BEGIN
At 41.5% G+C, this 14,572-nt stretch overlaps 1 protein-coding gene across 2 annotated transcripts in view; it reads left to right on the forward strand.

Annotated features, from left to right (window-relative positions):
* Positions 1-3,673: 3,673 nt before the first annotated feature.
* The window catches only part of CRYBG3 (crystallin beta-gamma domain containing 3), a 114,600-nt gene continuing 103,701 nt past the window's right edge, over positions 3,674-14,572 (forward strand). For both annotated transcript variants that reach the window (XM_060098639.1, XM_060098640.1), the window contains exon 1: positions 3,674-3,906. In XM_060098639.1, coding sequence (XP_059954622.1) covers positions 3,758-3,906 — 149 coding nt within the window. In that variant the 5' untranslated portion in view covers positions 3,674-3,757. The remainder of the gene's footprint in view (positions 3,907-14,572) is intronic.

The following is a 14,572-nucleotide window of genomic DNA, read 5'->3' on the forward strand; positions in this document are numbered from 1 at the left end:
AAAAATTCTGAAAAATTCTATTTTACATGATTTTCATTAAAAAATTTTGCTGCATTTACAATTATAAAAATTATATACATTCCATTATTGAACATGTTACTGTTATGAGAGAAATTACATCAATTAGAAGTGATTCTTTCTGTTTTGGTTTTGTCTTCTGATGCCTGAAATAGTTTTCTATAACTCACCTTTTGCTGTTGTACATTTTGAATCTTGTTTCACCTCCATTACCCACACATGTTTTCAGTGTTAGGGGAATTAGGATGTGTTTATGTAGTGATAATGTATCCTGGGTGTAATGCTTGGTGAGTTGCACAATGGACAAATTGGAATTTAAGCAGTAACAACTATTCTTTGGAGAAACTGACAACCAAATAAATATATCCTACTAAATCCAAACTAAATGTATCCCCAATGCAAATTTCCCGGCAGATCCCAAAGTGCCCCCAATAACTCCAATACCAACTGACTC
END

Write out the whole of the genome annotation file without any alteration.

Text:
At 41.5% G+C, this 14,572-nt stretch overlaps 1 protein-coding gene across 2 annotated transcripts in view; it reads left to right on the forward strand.

Annotated features, from left to right (window-relative positions):
* Positions 1-3,673: 3,673 nt before the first annotated feature.
* The window catches only part of CRYBG3 (crystallin beta-gamma domain containing 3), a 114,600-nt gene continuing 103,701 nt past the window's right edge, over positions 3,674-14,572 (forward strand). For both annotated transcript variants that reach the window (XM_060098639.1, XM_060098640.1), the window contains exon 1: positions 3,674-3,906. In XM_060098639.1, coding sequence (XP_059954622.1) covers positions 3,758-3,906 — 149 coding nt within the window. In that variant the 5' untranslated portion in view covers positions 3,674-3,757. The remainder of the gene's footprint in view (positions 3,907-14,572) is intronic.

The following is a 14,572-nucleotide window of genomic DNA, read 5'->3' on the forward strand; positions in this document are numbered from 1 at the left end:
AAAAATTCTGAAAAATTCTATTTTACATGATTTTCATTAAAAAATTTTGCTGCATTTACAATTATAAAAATTATATACATTCCATTATTGAACATGTTACTGTTATGAGAGAAATTACATCAATTAGAAGTGATTCTTTCTGTTTTGGTTTTGTCTTCTGATGCCTGAAATAGTTTTCTATAACTCACCTTTTGCTGTTGTACATTTTGAATCTTGTTTCACCTCCATTACCCACACATGTTTTCAGTGTTAGGGGAATTAGGATGTGTTTATGTAGTGATAATGTATCCTGGGTGTAATGCTTGGTGAGTTGCACAATGGACAAATTGGAATTTAAGCAGTAACAACTATTCTTTGGAGAAACTGACAACCAAATAAATATATCCTACTAAATCCAAACTAAATGTATCCCCAATGCAAATTTCCCGGCAGATCCCAAAGTGCCCCCAATAACTCCAATACCAACTGACTC